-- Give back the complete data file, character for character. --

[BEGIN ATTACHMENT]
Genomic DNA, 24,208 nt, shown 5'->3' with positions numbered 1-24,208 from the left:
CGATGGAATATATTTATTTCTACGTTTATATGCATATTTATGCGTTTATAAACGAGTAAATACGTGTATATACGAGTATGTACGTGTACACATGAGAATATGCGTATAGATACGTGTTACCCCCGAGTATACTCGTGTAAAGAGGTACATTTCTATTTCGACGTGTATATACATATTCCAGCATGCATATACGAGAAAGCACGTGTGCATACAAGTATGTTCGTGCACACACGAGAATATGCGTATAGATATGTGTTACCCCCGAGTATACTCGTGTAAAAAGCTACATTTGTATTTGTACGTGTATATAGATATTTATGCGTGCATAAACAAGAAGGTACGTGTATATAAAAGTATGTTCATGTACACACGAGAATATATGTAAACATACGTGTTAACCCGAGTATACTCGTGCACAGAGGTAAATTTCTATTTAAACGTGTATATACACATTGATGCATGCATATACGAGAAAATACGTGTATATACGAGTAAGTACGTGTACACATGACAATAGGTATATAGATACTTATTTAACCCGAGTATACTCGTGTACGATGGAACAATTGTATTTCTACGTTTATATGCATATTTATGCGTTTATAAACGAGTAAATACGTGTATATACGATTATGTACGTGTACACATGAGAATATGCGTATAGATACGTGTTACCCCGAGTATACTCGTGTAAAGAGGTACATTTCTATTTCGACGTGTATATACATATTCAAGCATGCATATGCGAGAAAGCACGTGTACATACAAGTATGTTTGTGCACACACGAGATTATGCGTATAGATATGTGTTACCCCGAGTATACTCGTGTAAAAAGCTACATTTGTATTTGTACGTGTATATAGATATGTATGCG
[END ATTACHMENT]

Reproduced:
Genomic DNA, 24,208 nt, shown 5'->3' with positions numbered 1-24,208 from the left:
CGATGGAATATATTTATTTCTACGTTTATATGCATATTTATGCGTTTATAAACGAGTAAATACGTGTATATACGAGTATGTACGTGTACACATGAGAATATGCGTATAGATACGTGTTACCCCCGAGTATACTCGTGTAAAGAGGTACATTTCTATTTCGACGTGTATATACATATTCCAGCATGCATATACGAGAAAGCACGTGTGCATACAAGTATGTTCGTGCACACACGAGAATATGCGTATAGATATGTGTTACCCCCGAGTATACTCGTGTAAAAAGCTACATTTGTATTTGTACGTGTATATAGATATTTATGCGTGCATAAACAAGAAGGTACGTGTATATAAAAGTATGTTCATGTACACACGAGAATATATGTAAACATACGTGTTAACCCGAGTATACTCGTGCACAGAGGTAAATTTCTATTTAAACGTGTATATACACATTGATGCATGCATATACGAGAAAATACGTGTATATACGAGTAAGTACGTGTACACATGACAATAGGTATATAGATACTTATTTAACCCGAGTATACTCGTGTACGATGGAACAATTGTATTTCTACGTTTATATGCATATTTATGCGTTTATAAACGAGTAAATACGTGTATATACGATTATGTACGTGTACACATGAGAATATGCGTATAGATACGTGTTACCCCGAGTATACTCGTGTAAAGAGGTACATTTCTATTTCGACGTGTATATACATATTCAAGCATGCATATGCGAGAAAGCACGTGTACATACAAGTATGTTTGTGCACACACGAGATTATGCGTATAGATATGTGTTACCCCGAGTATACTCGTGTAAAAAGCTACATTTGTATTTGTACGTGTATATAGATATGTATGCG